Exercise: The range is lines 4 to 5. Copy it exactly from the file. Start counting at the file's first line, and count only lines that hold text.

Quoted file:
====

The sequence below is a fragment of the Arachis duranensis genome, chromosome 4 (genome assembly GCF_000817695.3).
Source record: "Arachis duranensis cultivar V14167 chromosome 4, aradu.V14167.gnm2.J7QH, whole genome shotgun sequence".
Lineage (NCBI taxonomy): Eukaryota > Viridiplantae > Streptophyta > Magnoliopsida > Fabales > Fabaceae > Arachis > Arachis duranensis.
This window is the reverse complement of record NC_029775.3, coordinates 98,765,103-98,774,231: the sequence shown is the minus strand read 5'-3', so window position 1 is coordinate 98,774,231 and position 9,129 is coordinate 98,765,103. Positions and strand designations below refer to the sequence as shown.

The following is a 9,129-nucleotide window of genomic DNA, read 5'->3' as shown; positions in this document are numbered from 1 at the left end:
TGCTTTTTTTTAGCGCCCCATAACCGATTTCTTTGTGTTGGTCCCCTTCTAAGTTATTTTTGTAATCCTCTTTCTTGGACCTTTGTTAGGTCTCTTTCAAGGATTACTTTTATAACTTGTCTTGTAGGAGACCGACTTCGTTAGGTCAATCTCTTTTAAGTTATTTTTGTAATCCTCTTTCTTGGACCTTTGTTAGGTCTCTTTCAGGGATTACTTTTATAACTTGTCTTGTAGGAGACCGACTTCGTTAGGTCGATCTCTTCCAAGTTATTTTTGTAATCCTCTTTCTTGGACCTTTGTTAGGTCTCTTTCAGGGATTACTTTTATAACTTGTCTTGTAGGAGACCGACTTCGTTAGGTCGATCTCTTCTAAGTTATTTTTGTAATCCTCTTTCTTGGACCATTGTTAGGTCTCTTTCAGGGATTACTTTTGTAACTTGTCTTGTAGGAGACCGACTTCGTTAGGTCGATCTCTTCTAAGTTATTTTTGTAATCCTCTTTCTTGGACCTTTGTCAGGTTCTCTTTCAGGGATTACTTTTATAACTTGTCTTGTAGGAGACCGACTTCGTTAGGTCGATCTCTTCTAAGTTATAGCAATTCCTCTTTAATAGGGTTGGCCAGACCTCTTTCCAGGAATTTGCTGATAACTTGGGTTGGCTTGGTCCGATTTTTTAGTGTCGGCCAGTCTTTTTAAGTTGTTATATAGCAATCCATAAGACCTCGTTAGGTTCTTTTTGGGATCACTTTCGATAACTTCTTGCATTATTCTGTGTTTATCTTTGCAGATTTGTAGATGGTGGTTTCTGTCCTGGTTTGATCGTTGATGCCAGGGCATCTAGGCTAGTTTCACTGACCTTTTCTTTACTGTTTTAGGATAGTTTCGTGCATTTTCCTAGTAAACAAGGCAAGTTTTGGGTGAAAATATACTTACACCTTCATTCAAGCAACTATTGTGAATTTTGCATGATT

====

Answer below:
This window is the reverse complement of record NC_029775.3, coordinates 98,765,103-98,774,231: the sequence shown is the minus strand read 5'-3', so window position 1 is coordinate 98,774,231 and position 9,129 is coordinate 98,765,103. Positions and strand designations below refer to the sequence as shown.

The following is a 9,129-nucleotide window of genomic DNA, read 5'->3' as shown; positions in this document are numbered from 1 at the left end: